I have been seeing an unusual degree of denial about the snowstorm that reached Downingtown a few minutes ago. One coworker looking at the snow forecast map said, “We’re on the line between 6 to 12 inches and 12 to 24 inches, so we’ll get about 6 inches.” That is not only mathematically wrong, but isn’t the right way to plan for a potential disaster. The local forecast for this storm hasn’t changed much in the last five days, so the arrival of snow shouldn’t take anyone by surprise. Nor should it be too surprising that the blizzard warning already in effect for points east has been stretched west to cover Downingtown along with much of eastern Pennsylvania. There is a blizzard warning because, along with the heavy snow, there will be wind gusts creating occasional whiteout conditions.
In a way I guess I understand the skepticism. It is the middle of March, after all. When I got home late this afternoon, it looked like an early spring day, not like a setup for a blizzard three hours later. But part of the skepticism comes from the political conversation in which science, evidence, and caution are all treated dismissively. The budget proposal drastically cuts spending on infectious diseases, economic statistics, and weather forecasting alike, as if flu, unemployment, and snow were problems we could just wish away. Positive thinking has its place, but the snow deniers who turn a blind eye to a blizzard are putting themselves and others needlessly at risk.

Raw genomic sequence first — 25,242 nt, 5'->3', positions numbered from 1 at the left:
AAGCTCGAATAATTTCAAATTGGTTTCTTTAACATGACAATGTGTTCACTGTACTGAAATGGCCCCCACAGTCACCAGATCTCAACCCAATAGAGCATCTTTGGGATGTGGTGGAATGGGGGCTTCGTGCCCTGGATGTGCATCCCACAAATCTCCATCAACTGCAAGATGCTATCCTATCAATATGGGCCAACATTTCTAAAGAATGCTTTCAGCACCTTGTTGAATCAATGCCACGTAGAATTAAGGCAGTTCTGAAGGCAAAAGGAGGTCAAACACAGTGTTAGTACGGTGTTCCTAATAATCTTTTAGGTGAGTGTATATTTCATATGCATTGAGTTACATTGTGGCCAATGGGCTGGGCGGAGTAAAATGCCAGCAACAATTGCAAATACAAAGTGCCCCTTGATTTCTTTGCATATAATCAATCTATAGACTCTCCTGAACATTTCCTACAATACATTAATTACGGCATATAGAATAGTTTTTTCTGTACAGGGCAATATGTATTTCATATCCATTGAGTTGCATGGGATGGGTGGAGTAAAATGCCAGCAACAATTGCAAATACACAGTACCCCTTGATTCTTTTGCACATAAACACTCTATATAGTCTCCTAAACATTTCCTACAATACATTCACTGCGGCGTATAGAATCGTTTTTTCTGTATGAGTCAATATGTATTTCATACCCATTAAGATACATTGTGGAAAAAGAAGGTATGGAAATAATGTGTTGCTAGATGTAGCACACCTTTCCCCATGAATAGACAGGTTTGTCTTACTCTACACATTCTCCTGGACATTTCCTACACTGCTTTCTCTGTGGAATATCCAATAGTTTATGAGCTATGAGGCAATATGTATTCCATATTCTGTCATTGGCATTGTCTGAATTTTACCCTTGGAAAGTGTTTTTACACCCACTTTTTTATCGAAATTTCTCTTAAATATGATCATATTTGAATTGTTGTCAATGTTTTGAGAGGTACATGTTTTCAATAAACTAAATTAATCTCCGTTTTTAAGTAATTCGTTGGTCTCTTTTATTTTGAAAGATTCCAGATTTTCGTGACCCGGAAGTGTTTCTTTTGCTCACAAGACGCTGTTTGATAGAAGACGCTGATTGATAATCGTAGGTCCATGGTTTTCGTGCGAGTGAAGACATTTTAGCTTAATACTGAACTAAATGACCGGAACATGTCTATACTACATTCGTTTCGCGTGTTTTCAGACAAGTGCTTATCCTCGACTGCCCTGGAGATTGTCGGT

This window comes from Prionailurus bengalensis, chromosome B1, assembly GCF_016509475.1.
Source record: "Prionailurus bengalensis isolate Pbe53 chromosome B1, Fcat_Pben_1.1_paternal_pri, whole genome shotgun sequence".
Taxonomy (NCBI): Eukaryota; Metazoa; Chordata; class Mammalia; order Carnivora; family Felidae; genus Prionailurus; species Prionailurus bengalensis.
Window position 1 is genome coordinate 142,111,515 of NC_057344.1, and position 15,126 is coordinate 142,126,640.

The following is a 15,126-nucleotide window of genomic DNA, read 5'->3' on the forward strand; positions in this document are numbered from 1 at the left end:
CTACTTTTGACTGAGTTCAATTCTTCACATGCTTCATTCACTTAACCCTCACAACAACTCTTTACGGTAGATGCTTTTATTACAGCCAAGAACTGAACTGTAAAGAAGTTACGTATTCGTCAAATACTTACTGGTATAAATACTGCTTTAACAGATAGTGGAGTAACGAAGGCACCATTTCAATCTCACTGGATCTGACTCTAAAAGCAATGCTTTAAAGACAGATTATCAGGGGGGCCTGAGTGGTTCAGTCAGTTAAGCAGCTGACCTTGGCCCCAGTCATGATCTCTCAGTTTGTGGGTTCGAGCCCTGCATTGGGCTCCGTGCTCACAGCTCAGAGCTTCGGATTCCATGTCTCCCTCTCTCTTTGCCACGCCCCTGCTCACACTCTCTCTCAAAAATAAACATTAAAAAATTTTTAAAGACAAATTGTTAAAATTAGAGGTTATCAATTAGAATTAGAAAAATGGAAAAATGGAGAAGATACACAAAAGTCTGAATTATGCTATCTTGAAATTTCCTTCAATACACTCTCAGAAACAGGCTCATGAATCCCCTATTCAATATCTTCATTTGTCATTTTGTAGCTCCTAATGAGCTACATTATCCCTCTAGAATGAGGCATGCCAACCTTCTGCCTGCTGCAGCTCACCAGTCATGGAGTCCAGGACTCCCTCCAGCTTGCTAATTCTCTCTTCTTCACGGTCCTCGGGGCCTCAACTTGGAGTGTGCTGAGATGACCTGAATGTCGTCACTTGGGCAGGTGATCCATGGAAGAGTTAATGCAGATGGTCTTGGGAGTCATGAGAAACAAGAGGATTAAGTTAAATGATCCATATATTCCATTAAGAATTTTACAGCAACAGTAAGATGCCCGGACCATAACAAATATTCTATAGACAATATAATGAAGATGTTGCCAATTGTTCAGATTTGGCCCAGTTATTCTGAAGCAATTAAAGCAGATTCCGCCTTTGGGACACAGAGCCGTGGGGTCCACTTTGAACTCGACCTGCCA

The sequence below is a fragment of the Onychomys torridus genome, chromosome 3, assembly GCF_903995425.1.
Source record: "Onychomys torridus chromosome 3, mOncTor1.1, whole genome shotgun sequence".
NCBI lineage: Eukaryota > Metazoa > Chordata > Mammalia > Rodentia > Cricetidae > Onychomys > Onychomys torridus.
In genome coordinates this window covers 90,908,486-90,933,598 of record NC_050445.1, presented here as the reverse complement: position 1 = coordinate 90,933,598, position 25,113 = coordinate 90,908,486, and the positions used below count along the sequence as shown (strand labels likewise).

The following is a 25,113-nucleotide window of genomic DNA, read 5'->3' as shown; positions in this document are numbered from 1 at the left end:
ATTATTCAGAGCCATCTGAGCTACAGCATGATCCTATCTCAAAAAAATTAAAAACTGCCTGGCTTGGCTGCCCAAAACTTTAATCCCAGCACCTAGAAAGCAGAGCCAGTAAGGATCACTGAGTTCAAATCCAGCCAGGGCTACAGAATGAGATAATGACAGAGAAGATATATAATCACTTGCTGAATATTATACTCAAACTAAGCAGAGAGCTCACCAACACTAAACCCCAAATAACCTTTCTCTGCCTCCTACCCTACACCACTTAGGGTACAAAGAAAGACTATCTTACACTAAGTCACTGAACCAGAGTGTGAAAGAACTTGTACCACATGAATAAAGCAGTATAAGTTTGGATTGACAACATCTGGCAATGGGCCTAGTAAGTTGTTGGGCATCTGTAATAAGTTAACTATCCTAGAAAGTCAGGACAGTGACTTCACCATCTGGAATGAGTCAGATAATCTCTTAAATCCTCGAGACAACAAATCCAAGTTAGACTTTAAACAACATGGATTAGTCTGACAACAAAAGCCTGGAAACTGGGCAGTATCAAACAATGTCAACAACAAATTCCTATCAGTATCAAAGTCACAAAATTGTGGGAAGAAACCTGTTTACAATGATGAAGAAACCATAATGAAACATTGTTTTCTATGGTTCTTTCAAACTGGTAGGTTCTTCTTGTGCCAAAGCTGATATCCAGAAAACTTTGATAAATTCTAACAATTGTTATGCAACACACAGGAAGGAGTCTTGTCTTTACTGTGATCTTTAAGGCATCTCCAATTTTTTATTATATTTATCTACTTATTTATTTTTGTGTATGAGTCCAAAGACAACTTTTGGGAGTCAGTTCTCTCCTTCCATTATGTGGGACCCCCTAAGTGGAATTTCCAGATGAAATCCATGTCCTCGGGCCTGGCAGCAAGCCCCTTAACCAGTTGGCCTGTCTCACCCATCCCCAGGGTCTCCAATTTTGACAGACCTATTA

In a severe winter storm two years ago a church near here saw a huge hole in its domed roof. The flat area at the top of the roof had too great a tendency to accumulate snow in a heavy snowstorm, and the dome was not strong enough to support the weight of that much snow. That church raised the money to rebuild its entire roof, and it is not a dome this time, but a structured roof with sufficient slope to shed the bulk of the snow that will be falling tonight and tomorrow. Having seen the damage that a disaster can bring, you take the risks more seriously. I hope today’s episode of weather denial is a passing whim, with some of the same people saying tomorrow, “What do you know? The forecasters said there would be snow, and we have snow!”